Wednesday, October 03, 2007

Wednesday word, 03 Oct 2007

St. Francis Borgia, S.J. (03 Oct 2007) Neh 2. 1-8; Ps 137; Lk 9. 57-62
Homily of Fr. Paul Panaretos, S.J.

Opportunity Seized

Lots of traveling in today’s scriptures. Of course, the bible is filled with traveling: exodus-liberation; self-discovery of individuals, groups and peoples; movements away from God and toward God.

Pilgrimage is the word that describes moving toward God both in scripture and in liturgical processions and other devotional practices. Encountering God, however much it benefits us personally, also contains an evangelizing formation and mission: namely, what we receive from God is never for ourselves exclusively. Encounters with God make us ambassadors of the gospel, of the kingdom Jesus proclaimed. Jesus chooses us daily to travel with him.

Jesus’ movement toward Jerusalem gathered people. Jesus’ movement toward Jerusalem formed a people. Jesus’ response to one who wanted to follow him revealed how dramatic, how focused a pilgrimage following Jesus is.

Jesuit St. Francis Borgia’s journey was dramatic. Privileged and educated; duke, spouse and also father of eight, he relinquished his title after his wife died and joined the Society of Jesus. He and Ignatius corresponded while Francis was still duke. Those responses of Ignatius reveal within Francis a spiritual journey, a quest for godly living and movements nearer to God.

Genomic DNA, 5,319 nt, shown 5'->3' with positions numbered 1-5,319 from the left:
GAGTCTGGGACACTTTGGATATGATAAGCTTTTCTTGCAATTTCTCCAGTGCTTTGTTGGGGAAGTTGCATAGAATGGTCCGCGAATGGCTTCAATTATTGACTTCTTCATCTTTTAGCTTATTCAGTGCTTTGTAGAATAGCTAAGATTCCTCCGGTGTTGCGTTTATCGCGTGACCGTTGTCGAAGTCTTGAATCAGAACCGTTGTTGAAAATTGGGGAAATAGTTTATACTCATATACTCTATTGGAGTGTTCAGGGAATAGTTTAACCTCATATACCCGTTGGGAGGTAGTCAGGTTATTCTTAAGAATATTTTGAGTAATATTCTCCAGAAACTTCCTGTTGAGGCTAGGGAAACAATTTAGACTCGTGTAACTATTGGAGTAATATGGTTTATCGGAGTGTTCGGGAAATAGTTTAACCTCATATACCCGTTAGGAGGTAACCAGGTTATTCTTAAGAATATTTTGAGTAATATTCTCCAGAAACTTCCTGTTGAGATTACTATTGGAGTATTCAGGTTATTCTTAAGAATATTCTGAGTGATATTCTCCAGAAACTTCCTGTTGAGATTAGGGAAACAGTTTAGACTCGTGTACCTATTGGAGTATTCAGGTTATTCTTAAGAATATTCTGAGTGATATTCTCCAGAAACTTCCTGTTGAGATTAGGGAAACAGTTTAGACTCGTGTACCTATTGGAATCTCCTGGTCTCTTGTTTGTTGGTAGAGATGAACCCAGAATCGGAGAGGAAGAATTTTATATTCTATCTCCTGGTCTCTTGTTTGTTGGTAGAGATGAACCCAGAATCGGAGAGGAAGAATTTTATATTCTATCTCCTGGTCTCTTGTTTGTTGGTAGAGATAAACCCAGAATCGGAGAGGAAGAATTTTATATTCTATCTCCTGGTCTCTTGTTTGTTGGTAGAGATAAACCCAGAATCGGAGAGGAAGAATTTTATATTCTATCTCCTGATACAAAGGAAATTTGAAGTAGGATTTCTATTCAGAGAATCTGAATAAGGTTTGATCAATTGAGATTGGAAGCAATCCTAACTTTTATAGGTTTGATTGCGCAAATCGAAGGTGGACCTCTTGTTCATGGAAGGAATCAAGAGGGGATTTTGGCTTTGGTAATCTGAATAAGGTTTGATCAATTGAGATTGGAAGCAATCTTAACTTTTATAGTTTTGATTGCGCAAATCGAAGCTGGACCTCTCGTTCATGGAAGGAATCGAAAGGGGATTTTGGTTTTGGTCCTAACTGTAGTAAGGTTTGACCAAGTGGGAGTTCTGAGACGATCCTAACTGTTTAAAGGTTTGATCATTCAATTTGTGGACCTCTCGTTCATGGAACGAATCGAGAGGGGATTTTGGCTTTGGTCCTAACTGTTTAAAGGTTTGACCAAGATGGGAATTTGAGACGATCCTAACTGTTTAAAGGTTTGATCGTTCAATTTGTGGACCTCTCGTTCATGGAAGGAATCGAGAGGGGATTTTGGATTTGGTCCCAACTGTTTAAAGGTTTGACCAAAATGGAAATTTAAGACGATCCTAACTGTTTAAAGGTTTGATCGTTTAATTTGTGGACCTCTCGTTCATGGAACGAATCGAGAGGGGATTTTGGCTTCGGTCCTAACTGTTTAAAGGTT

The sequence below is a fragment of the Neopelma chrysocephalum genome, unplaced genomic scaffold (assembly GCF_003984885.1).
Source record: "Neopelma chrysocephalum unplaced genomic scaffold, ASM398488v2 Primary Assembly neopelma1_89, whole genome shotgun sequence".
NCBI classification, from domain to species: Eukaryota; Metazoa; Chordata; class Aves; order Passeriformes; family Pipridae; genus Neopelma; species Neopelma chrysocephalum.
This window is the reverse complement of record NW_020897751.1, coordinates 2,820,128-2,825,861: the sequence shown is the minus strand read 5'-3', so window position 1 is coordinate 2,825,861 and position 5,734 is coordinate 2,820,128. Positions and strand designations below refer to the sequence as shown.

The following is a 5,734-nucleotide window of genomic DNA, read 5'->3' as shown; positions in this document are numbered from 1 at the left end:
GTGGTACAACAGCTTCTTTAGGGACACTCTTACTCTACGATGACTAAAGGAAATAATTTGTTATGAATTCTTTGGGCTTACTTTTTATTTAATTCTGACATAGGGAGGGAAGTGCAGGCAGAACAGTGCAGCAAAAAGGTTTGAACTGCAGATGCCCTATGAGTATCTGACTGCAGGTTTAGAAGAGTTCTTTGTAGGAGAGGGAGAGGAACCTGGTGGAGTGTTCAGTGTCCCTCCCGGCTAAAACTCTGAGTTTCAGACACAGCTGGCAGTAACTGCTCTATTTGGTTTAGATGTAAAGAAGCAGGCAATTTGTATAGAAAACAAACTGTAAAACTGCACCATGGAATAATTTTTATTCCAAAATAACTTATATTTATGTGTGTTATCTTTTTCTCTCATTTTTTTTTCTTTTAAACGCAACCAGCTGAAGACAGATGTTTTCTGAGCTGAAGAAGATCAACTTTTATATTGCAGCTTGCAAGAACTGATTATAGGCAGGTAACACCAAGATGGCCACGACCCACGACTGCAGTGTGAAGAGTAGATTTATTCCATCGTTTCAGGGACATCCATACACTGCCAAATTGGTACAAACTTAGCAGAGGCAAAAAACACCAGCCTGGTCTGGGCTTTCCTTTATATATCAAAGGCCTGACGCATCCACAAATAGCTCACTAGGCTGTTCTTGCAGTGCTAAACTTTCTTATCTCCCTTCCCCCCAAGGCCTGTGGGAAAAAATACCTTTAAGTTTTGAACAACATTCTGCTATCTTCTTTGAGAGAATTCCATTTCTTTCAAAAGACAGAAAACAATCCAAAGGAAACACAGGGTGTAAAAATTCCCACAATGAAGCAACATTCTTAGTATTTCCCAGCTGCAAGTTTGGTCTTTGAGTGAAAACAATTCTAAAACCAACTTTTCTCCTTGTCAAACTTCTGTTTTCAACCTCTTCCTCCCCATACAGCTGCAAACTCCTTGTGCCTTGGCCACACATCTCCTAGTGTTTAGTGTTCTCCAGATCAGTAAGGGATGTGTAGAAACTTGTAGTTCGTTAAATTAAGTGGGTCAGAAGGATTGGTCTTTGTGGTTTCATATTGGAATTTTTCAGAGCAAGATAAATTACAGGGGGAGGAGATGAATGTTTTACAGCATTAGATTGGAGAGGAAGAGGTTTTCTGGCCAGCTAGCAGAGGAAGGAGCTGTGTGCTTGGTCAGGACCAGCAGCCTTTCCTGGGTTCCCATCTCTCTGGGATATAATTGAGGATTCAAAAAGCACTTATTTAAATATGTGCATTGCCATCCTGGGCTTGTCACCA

As the third general-superior of the Jesuits he wrote, “We are all pilgrims: by taking our vows we have put on our boots and spurs.”/1/ The image fits us all because when we travel we both prepare ourselves and use what helps us move along.

Nehemiah used his moment with the king to obtain permission to return to Judah to rebuild it. As you move through your day, I suggest you ask Nehemiah and St. Francis Borgia to inspire you to see more clearly how to seize one opportunity to be a more convincing ambassador of Jesus and his kingdom.

/1/ Office of Readings for his Memorial, Supplement to the Divine Office for the Society of Jesus, St. Louis, 2002, p. 75.
Wiki-image of St. Francis Borgia is in the public domain.

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